1819 ENGLISH POETRY 1579-1830: SPENSER AND THE TRADITION

Charles Bucke

George Ticknor; Journal Entry, 1819; Life, Letters, and Journals of George Ticknor (1876) 1:291-92.



One show that I took some pains to see in London was, to be sure, very different from the others, but still very curious. Mr. Washington Irving and I went together to see the damning of a play called "The Italians," which had been acted two nights, amidst such an uproar that it was impossible to determine whether the piece were accepted or not; and so it was now brought forward, avowedly for final adjudication. The house was filled; though, as a riot had been foreseen, few ladies were there. Before the curtain rose, Stephen Kemble, the manager, — a very respectable looking old man, with the marks of infirmity strong upon him, — came forward, but was received with such shouting and hooting by the pit, who thought the play ought to have been withdrawn, that he was not heard for a long time. At last his venerable appearance and humble manner seemed to have softened the hard hearts of the mob a little; and, after many bows, he was allowed, though not without several indecent interruptions, to read a short address, promising, if the play was condemned, that it should be immediately withdrawn, though still begging a fair hearing. Of the last there seemed to he some doubt.

The curtain rose and the actors began, but they were received with indignant cries and showers of orange-peels. They persisted, however, and the house grew quieter. The pit, indeed, seemed disposed to come to a compromise, and wait till the conclusion before it should enter into the exercise of its rights of condemnation. Still, it was apparent that the piece was already judged and sentenced, for every time that an actor said anything that could be forced to a bad sense, the audience took advantage of it. If he groaned, they groaned with comical dolorousness; if he complained, they complained most pertinaciously with him; and the words "'Tis shameful," "'Tis villanous," were echoed several minutes by most of the pit, standing on the benches and swinging their hats, and crying out as loud as their voices would permit. In this way, perhaps about one third of what was spoken might have been heard during the three first acts; the rest passed only in dumb show, drowned in the universal uproar.

At the end of the third act the half-prices came in, as usual. They had not heard the address, and knew nothing of the tacit compact between the pit and the manager; or, if they did, they cared nothing about it. The moment the curtain rose for the fourth act, cries of "Off! Off!" prevailed over all others, and half the time the body of the pit was jumping on the benches, and making an uproar that was almost sufficient to burst the ears of those in the boxes. The actors hurried on, skipped apparently half their parts, since not a syllable could be heard, and finally concluded in pantomime. When it was finished, the uproar, which I thought before as intense as it could be, seemed to be doubled. Several persons came forward to speak, but could not be heard. Hunt, who sat two boxes from us, collected a little audience and declaimed a few moments, but to very little purpose, for those more than ten feet from him were only spectators of his furious manner; and all parts of the house seemed about breaking forth into an outrageous riot. The only way anybody's opinion could be known was by placards, and many had come provided with them, and hoisted them on their canes or umbrellas. Some were, "Damn the Italians," "Are not three times enough, Mr. Manager?" Others were in favor of the play; and one, alluding to Kean's steady opposition to it and bad behavior after its reception, was, "Will the justice of an English public permit a deserving author to be condemned, without a hearing, by a blackguard actor and his vulgar pot companions?"...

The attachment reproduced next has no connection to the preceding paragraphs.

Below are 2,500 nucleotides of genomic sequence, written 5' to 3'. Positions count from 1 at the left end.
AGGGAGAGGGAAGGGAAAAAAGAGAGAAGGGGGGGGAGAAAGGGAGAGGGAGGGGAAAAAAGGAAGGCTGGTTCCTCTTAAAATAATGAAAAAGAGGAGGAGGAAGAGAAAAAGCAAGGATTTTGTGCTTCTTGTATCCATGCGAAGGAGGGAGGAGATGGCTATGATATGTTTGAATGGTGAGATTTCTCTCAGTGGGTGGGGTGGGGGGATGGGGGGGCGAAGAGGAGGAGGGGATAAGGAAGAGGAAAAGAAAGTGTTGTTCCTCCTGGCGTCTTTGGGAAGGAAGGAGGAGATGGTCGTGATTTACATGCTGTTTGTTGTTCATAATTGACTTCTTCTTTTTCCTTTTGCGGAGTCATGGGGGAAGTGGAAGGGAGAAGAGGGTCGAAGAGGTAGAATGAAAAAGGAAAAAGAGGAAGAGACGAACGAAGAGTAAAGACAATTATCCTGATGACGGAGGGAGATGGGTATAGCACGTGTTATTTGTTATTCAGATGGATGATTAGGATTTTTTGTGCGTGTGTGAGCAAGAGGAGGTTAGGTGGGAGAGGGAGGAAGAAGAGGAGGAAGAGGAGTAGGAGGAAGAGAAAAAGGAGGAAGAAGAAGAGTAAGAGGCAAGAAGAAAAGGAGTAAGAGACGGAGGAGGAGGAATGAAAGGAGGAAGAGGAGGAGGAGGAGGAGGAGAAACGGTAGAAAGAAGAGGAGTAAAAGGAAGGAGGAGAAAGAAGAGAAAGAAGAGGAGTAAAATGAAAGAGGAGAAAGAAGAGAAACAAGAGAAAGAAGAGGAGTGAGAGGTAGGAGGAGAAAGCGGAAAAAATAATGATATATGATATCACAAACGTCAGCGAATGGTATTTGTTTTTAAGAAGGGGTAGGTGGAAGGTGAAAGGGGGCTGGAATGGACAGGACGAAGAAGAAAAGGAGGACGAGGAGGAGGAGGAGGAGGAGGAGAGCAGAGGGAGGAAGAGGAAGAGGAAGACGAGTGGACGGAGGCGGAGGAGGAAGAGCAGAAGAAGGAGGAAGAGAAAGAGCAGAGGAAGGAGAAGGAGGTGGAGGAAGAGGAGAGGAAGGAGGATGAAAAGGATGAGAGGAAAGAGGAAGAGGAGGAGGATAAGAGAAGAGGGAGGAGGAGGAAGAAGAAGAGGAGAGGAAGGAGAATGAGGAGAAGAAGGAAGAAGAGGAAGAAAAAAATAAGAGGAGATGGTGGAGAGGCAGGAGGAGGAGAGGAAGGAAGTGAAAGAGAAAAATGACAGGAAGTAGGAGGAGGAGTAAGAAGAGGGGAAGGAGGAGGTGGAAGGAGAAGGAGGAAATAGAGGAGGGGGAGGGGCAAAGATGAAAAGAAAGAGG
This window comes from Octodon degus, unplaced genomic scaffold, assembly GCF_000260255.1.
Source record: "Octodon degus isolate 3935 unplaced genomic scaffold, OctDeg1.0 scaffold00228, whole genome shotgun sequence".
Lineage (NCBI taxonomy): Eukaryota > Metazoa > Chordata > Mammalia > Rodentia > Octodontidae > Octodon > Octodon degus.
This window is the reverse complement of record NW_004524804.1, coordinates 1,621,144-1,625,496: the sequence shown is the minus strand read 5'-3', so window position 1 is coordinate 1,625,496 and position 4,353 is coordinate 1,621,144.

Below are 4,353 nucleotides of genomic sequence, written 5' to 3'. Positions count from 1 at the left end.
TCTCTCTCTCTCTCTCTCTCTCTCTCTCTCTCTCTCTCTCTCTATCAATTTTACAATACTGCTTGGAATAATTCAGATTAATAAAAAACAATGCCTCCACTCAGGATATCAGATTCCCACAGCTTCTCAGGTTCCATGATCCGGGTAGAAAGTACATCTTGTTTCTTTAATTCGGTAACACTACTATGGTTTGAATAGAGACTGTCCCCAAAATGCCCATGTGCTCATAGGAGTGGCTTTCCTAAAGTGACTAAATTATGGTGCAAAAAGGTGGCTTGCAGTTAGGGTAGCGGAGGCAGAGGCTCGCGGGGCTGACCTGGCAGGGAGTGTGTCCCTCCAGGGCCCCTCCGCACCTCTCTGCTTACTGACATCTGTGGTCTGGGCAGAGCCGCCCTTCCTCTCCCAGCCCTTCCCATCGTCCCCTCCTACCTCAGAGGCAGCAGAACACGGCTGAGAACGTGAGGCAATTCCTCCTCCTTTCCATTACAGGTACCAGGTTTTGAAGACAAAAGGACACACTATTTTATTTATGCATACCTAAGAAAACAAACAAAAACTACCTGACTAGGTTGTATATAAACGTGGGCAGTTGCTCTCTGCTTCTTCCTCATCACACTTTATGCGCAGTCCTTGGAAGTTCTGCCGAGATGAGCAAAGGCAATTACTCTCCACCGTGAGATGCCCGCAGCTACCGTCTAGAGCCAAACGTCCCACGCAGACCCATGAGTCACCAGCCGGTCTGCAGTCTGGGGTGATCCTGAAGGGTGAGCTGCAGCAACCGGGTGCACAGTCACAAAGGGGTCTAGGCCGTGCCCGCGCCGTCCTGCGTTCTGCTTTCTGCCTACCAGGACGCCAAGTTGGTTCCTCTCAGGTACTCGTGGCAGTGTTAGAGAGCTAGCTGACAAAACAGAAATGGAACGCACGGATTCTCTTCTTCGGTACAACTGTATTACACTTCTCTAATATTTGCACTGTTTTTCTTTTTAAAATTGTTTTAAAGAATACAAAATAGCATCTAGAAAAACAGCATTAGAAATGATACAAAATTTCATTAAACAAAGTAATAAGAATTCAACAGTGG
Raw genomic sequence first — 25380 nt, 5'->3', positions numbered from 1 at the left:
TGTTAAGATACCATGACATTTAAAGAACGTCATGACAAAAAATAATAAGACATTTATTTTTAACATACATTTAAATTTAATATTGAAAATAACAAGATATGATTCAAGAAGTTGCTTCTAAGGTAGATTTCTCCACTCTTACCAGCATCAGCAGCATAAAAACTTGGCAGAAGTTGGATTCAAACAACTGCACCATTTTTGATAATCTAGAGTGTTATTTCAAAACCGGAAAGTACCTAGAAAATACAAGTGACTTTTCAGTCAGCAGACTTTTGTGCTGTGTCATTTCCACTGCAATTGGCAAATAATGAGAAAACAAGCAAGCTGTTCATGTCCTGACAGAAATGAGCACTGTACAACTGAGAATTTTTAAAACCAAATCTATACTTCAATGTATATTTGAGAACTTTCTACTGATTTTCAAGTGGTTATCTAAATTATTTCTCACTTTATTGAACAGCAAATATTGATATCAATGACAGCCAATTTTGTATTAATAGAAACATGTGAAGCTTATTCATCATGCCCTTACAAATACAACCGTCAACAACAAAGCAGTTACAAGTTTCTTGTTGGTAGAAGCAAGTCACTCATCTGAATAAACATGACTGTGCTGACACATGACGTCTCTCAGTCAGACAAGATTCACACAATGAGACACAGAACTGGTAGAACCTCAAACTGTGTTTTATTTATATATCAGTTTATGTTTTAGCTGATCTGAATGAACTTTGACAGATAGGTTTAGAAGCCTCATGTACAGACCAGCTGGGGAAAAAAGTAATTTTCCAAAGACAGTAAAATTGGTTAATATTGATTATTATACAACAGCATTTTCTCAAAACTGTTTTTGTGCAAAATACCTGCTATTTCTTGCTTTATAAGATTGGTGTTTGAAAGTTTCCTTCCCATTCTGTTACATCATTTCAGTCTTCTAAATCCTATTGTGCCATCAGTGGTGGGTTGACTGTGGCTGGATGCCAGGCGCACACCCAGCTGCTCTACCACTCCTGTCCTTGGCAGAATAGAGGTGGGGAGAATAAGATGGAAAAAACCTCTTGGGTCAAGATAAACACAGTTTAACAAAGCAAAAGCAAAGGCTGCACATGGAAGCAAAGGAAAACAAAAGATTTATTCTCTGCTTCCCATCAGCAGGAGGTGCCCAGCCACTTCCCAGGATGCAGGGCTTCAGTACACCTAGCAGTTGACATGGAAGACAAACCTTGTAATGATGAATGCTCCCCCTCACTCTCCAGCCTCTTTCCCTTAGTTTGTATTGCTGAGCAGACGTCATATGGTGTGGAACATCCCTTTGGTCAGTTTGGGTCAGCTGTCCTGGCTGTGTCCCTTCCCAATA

At length the venerable old manager appeared. He made a dozen of his humblest bows, but in vain. He stretched out his hand, as if beseeching to be heard, and was answered only by louder and more vulgar outcries and he was obliged to go off without having pronounced an audible word, after standing before his inexorable masters in that awkward and degrading situation above a quarter of an hour. He was followed by a burst of indignation that made the house almost tremble. An instant afterwards the curtain rose and a blackboard was discovered, on which was written in chalk, "'The Italians' is withdrawn." A shout of exultation, that deserved to be called savage, succeeded, and the pit relapsed into a kind of hollow calm that ill concealed a busy brooding that lurked beneath. The party that had been defeated was determined not to yield.